That Thing About Fear

I’ve lived with my old pal fear for a very long time. I don’t know if I struggle with fear more or less than the average person (who, by the way, has ever met this mythical average person?), but I do know that I’ve endured seasons in my life where I thought fear might ruin me, where the anxieties felt so overwhelming, so deafening, that I could no longer imagine a day when I would feel hope or lighthearted again.

These experiences attack your personhood. They make you feel weak and ashamed because you know you’re supposed to be able to handle your life, you’re supposed to be able to do basic stuff like have coffee with a friend or cuddle with your kids or drive your car to work without thinking you’re about to lose your everlovin’ mind.

There’s a lot to be said about all this, but for those who are in the midst of this dark hole, you must hear me: there’s lots of help. Our lives don’t have to lock into this debilitating cycle forever. A few good friends make a world of difference – and if you haven’t entrusted your story to someone, take that leap. It’s not that having friends makes the noise go away, but it does mean you’ll have someone to go grab a taco or see a movie with you when the noise hits an unbearable decibel. Also, doctors and therapists are your allies here. I know therapists can be expensive, but don’t let that stop you. Exercise and being outside does wonders. Sometimes your biochemistry is off, and meds do the trick. And sometimes, you have to just gut it out, at least for a little while. You have to put one foot in front of the other and keep walking, choosing to believe that the crazy circus show that’s camped out in your head will not stay forever.

Here’s one thing I’ve learned about my fears. Maybe this will be helpful to you, maybe not. Whenever I fear something in a compulsive, runaway train kind of way, I’ve learned that I have to step into the fear, not away from it. If I fear an interaction with a person, I step toward them. If I fear a certain social setting, I move into it. I don’t do this all the time, creating some whole other loony compulsion. Rather, when the time seems right or when my action is required in order for me to be present with those I love, I buckle up and do the opposite of what my fears tell me.

There’s psychological language for what I’m describing, but for me, it’s merely my refusal to allow my fears to control me. Whenever I enact this courage, it doesn’t mean my fear immediately evaporates (I may still feel anxious energy pulsing or I may still have wild chatter in my head). It only means I’ve decided that how I feel (fearful) does not define who I am (bold and hopeful). And I choose, in those moments, to act on the truth of who I am rather than on the lie of what I feel. This is a battle, and if I’ve made it sound easy, I lied. But it’s a good battle, and over time, the skirmishes lessen in frequency and intensity.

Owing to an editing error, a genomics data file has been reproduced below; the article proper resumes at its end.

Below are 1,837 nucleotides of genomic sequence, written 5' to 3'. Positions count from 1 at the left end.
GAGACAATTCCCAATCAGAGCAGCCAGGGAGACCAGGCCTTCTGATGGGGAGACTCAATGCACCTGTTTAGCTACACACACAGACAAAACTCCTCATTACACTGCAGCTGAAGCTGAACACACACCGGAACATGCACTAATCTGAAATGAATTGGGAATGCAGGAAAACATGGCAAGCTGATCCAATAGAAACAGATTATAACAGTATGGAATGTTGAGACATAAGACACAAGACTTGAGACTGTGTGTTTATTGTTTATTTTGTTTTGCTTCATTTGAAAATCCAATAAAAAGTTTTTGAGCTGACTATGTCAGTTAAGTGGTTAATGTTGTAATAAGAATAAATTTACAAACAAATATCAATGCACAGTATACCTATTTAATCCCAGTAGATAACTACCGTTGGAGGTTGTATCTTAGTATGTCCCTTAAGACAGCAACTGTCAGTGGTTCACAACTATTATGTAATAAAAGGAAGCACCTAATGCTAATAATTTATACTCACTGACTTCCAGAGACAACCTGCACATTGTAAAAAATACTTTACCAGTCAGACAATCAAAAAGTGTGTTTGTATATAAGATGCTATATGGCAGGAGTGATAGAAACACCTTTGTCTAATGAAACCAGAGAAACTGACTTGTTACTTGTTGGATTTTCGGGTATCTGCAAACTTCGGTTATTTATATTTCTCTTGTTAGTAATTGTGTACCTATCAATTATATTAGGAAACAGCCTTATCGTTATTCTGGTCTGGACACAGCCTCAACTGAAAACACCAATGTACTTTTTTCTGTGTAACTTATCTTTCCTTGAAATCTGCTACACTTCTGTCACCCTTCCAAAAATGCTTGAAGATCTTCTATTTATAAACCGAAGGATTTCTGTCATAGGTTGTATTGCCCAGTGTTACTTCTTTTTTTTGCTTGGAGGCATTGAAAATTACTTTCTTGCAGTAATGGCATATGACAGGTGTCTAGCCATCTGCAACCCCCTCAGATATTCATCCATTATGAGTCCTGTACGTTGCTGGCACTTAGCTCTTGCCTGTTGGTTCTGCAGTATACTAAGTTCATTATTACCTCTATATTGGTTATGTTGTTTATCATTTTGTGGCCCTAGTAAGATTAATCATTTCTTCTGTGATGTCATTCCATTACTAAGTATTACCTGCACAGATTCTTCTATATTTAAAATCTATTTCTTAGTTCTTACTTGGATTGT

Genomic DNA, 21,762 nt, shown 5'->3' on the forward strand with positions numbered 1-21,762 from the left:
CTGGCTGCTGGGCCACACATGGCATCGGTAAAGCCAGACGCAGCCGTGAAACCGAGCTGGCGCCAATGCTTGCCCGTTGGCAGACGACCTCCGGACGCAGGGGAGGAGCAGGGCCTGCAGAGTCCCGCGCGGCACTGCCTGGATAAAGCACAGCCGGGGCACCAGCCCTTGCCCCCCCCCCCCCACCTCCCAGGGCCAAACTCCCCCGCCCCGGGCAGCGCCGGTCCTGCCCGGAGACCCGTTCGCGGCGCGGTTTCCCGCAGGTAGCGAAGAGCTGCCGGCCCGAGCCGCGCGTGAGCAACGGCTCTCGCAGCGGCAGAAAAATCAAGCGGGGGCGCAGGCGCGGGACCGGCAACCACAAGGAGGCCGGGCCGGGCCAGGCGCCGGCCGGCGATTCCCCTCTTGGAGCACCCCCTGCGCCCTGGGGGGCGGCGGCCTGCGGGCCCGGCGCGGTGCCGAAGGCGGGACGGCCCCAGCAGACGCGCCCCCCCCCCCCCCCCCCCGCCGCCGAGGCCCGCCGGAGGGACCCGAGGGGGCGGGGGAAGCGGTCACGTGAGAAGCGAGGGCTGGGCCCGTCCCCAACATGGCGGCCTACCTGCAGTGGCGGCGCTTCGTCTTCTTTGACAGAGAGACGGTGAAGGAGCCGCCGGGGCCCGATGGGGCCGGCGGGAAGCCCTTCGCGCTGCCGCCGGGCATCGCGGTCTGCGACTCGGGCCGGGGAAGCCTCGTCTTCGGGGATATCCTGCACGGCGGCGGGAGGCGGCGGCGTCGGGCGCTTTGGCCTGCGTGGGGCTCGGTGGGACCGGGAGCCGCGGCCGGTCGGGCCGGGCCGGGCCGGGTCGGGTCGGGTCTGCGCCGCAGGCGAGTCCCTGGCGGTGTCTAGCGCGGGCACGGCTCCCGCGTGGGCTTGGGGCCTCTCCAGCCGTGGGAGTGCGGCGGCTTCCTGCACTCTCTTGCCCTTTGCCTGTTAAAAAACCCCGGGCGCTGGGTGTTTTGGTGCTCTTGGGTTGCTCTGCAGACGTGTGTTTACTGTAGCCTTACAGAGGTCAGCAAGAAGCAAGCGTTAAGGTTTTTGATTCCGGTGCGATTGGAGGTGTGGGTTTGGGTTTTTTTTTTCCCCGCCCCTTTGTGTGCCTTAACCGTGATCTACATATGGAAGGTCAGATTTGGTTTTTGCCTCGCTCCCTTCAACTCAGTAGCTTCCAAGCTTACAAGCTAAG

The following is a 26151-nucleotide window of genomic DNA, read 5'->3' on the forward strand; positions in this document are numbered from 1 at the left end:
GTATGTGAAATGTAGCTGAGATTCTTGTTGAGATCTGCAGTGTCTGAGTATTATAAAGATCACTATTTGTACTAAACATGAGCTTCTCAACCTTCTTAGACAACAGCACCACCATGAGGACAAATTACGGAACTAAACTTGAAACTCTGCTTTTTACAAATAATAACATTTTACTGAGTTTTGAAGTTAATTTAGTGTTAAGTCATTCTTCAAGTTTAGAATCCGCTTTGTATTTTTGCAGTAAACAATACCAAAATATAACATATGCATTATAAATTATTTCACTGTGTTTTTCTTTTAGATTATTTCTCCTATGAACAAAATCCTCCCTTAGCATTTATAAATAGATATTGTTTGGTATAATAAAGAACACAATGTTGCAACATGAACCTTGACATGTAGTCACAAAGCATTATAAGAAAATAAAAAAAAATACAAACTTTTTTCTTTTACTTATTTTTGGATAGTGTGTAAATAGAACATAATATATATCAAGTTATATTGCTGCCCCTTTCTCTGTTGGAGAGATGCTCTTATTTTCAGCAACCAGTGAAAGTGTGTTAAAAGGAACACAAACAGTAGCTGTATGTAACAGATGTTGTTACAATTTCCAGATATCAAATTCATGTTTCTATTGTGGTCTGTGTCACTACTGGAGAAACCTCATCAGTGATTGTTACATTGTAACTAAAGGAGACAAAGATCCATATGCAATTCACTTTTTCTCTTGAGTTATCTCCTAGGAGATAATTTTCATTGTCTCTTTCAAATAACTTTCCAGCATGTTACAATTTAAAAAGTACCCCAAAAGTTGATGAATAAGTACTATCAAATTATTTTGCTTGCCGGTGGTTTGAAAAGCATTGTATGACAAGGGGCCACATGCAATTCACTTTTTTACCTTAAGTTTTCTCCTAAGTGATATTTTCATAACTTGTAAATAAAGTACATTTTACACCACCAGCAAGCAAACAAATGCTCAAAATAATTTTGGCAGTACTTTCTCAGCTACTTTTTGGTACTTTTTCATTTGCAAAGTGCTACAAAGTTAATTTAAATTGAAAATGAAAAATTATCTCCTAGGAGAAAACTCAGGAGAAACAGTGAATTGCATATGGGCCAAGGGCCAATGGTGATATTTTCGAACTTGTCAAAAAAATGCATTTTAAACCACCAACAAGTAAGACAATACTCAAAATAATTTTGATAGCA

Here’s the thing: Fear’s gonna do what fear’s gonna do. We have to just keep on living.

Risk Our Significance

I believe that every one of us wants to matter. We want people to listen to us or to follow us or to want us in their circle. In elementary school, the daily draft for lunchtime soccer found us scrupulously counting how many poor souls were left in line with us while we kicked the dirt and pretended to barely pay attention. In our grown up years, we watch jealously for who gets the party invites or the promotions or the skyrocketing social media stats. Miska and I have a friend who jokingly (I think) refers to her A-list friends and her B-list friends. I refuse to ask which list we make. If it’s not A, I prefer not to know.

Because of our desire to make it good (and this is not altogether a bad thing, we were made to splash our beauty on this world), we may begrudge others who hit the highlight reel. It’s a normal, human reaction, but it can be ugly. There’s a reason they call this the green-eyed monster.

However, when we live with the fear that our life may wash out with nothing of worth to show for it, a more insidious temptation seeps in. We begin to guard our life, to tame our voice. We begin to watch too closely for others’ reactions. We take our cues from everywhere but our own still, solid soul. We may believe that our possibilities are dwindling, that the power brokers must be wooed by our impeccable one-shot precision. Like Smeagol and his ring, we clutch our passions or our quirkiness very close.

This is why the old teachers told us that if we were to be true and to live well it is essential for us to risk our significance. To live with integrity, we must lay down the demand (though not the desire) that our life make spectacular impact. We must risk being the fool. We may still hope for that grand epitaph, but we leave the words for the dead to those who write the words for the dead. And what we do is we live. We live true. We give what we have. And we trust that goodness and love will write our final story.

 

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